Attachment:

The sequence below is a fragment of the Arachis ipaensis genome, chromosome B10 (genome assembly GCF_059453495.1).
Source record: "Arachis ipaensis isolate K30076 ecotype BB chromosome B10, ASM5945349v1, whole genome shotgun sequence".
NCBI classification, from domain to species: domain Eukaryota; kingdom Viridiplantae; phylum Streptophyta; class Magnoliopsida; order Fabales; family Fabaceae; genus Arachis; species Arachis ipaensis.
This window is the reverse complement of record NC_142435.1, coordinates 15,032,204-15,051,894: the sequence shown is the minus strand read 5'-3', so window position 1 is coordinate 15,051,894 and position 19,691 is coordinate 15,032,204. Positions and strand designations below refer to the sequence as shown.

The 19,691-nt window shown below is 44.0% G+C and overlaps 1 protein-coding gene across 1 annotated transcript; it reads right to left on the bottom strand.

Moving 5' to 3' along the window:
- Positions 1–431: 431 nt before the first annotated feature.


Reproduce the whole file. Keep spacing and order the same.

The sequence below is a fragment of the Arachis ipaensis genome, chromosome B10 (genome assembly GCF_059453495.1).
Source record: "Arachis ipaensis isolate K30076 ecotype BB chromosome B10, ASM5945349v1, whole genome shotgun sequence".
NCBI classification, from domain to species: domain Eukaryota; kingdom Viridiplantae; phylum Streptophyta; class Magnoliopsida; order Fabales; family Fabaceae; genus Arachis; species Arachis ipaensis.
This window is the reverse complement of record NC_142435.1, coordinates 15,032,204-15,051,894: the sequence shown is the minus strand read 5'-3', so window position 1 is coordinate 15,051,894 and position 19,691 is coordinate 15,032,204. Positions and strand designations below refer to the sequence as shown.

The 19,691-nt window shown below is 44.0% G+C and overlaps 1 protein-coding gene across 1 annotated transcript; it reads right to left on the bottom strand.

Moving 5' to 3' along the window:
- Positions 1–431: 431 nt before the first annotated feature.